Dammit all, I was doing so well ignoring Spring Training. The scores don't mean anything because half the players won't see a major league roster this season. The stats don't mean anything because the players are working on things rather than trying to hit the ball, score runs or get batters out. Aside from overwrought "Ian Desmond for Opening Day shortstop" movement, (which conveniently ignores the whole "spring training stats are meaningless" thing) there hasn't really been any reason to follow the Nats too closely.
Until today, when out of the clear blue sky the Nats released presumptive Opening Day right fielder Elijah Dukes with a terse statement. Not traded, not optioned to minor league camp... released. Here's a list of guys who have been released by the Nationals this spring: Shawn Estes, Ron Villone, Eddie Guardado, Logan Kensing, Elijah Dukes. One of these things is not like the others, and it ain't Kensing.
When the Nats released Everyday Eddie Guardado after over-hyping his minor league contract and NRI earlier in the offseason, there was a minor groundswell of chatter around the Natmosphere. How could Mike Rizzo cut loose a guy who was previously touted as a mentor, clubhouse guru and stabilizing force after two bad innings? Though I resisted the urge to publish it at the time, (see above re: ignoring Spring Training) here's my quick hitter on the Guardado kerfluffle:
Eddie Guardado's release proves that Mike Rizzo is the second worst General Manager in Washington Nationals history. When Jim Bowden went dumpster-diving for a washed up reliever on a minor league contract with a spring training invite, he stuck with him for at least a dozen early season bullpen appearances. Mike Rizzo knows nothing about that kind of commitment to a bit.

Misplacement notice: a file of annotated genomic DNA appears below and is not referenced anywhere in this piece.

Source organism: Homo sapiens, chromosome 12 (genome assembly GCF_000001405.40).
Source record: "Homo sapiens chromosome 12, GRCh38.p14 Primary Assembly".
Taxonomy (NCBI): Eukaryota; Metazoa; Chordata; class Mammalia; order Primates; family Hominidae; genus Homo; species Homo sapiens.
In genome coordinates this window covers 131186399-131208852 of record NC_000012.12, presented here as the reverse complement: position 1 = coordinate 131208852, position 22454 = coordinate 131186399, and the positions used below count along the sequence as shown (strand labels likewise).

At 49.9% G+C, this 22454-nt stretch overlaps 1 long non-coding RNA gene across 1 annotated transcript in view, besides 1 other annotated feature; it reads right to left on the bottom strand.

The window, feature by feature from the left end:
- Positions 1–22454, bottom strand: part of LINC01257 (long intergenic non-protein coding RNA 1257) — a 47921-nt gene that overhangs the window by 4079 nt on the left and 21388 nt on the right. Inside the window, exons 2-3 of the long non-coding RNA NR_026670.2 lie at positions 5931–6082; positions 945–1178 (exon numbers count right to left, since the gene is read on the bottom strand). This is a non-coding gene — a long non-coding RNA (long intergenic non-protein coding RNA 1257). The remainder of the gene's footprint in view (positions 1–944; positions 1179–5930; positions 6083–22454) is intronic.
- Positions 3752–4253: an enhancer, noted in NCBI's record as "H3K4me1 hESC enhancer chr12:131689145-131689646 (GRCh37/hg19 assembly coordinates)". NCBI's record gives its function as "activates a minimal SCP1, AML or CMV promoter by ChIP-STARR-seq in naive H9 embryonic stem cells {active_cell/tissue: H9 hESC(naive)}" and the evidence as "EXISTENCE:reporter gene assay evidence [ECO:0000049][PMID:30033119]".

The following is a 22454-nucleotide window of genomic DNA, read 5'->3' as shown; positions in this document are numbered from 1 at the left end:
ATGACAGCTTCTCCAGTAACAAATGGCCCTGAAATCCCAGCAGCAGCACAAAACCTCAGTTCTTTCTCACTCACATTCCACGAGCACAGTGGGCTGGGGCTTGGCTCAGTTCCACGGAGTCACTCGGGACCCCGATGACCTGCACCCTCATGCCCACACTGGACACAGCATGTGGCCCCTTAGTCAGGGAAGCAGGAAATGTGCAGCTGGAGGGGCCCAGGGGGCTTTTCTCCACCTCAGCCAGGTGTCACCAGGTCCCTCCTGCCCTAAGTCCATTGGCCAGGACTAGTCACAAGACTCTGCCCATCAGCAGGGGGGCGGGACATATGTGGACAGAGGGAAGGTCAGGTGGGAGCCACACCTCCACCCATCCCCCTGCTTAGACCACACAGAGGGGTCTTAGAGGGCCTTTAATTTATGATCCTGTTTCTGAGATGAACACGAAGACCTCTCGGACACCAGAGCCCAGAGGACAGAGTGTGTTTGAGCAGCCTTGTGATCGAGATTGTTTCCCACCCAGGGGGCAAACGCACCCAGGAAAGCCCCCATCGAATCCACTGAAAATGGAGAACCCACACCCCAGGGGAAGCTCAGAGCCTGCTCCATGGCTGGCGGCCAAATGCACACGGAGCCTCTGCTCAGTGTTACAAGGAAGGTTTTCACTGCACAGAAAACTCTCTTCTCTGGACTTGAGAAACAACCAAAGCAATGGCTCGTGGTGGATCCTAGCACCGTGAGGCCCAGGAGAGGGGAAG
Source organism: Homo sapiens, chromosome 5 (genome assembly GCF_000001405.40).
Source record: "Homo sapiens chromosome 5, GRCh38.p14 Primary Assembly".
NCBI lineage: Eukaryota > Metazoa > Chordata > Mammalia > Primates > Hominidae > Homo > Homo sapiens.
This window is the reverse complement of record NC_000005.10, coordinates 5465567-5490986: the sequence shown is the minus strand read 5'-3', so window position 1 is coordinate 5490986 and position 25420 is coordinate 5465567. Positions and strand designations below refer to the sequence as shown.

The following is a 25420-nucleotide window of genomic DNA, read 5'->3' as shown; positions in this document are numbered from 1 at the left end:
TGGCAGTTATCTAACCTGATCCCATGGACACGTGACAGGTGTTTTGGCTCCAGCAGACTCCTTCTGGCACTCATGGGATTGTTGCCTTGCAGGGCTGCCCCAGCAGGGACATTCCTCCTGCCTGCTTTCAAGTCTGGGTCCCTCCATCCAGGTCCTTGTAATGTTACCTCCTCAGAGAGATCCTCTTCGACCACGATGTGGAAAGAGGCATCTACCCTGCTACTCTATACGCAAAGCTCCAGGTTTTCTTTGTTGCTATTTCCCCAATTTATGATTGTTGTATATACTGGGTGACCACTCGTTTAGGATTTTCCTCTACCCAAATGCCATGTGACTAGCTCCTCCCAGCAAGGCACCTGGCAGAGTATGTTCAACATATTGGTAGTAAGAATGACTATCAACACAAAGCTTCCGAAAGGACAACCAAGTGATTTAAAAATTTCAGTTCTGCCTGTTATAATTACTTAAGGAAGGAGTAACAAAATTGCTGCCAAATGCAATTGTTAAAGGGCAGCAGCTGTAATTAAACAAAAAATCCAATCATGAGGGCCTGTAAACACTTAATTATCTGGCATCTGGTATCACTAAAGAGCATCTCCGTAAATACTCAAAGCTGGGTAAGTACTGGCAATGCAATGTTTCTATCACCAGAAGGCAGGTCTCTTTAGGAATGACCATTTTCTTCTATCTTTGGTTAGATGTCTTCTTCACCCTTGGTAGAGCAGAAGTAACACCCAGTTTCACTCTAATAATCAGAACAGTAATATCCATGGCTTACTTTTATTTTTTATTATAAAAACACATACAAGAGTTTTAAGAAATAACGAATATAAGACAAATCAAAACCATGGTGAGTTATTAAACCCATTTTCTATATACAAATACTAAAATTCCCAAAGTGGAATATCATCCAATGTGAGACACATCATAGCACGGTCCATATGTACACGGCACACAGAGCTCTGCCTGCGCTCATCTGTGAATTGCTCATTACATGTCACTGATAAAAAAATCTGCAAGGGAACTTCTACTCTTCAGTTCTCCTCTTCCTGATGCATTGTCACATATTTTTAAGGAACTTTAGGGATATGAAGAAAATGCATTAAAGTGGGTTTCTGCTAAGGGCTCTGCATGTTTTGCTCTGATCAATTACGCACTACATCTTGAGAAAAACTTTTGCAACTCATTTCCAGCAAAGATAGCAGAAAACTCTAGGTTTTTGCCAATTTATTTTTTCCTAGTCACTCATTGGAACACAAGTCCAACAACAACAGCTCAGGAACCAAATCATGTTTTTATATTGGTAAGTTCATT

The popular reaction to Guardado was way overblown, but the reaction to Dukes' release may be, if anything, too understated. Rob Neyer has a thoughtful post on why this probably isn't nearly so bad as it looks, and I don't disagree with his analysis. Dukes did seem to be regressing, was chronically bothered by nagging lower body injuries and while still young-ish he wasn't really a prospect anymore.
Still, to completely jettison a 25 year-old one year removed from a great season while he still has a minor league option remaining is bizarre and worthy of additional investigation. While steadfastly insisting that this was a pure baseball decision, Rizzo cited "clubhouse matters" and "chemistry" issues surrounding Elijah. OF Justin Maxwell likewise alluded to Dukes-related
If "toolsy" was watchword of Jim Bowden's tenure as GM, "chemistry" has been Rizzo's guiding star. From ripping Stephen Shell's aura to selling low on mercurial outfielder Lastings Milledge Rizzo seems to have an exceptionally low tolerance for anyone who disrupts his cherished clubhouse vibe. Fans who disparaged Bowden's penchant for valuing potential and flash over performance and results may find that Rizzo's yen for solid, steady reliability isn't the key to a championship either.
You know who has good chemistry? Winning teams. You know who has bad chemistry? Losing teams. If the Nats fought, bitched and backstabbed their way to a Wild Card berth, that'd be fine by me. On the other hand, a united, cohesive group of guys pulling together professionally for a 70 win season? Pass. Rizzo says this is a baseball decision, which means that he thinks starting Mike Morse, Justin Maxwell or Roger Bernadina in rightfield will make the Nats a better baseball team than they were with Dukes. I'm not sure I believe him.
Postscript: If this move has anything to do with getting Ian Desmond regular at-bats as a rightfielder then Rizzo, Riggleman and Kasten should join Dukes on the unemployment line tomorrow. If Desmond is one of the 25 best players on the team the Nats should make a place for him on the infield. If they need to release or bench somebody to make that happen, well, that's a baseball move. Otherwise Mike Rizzo is a really bad liar.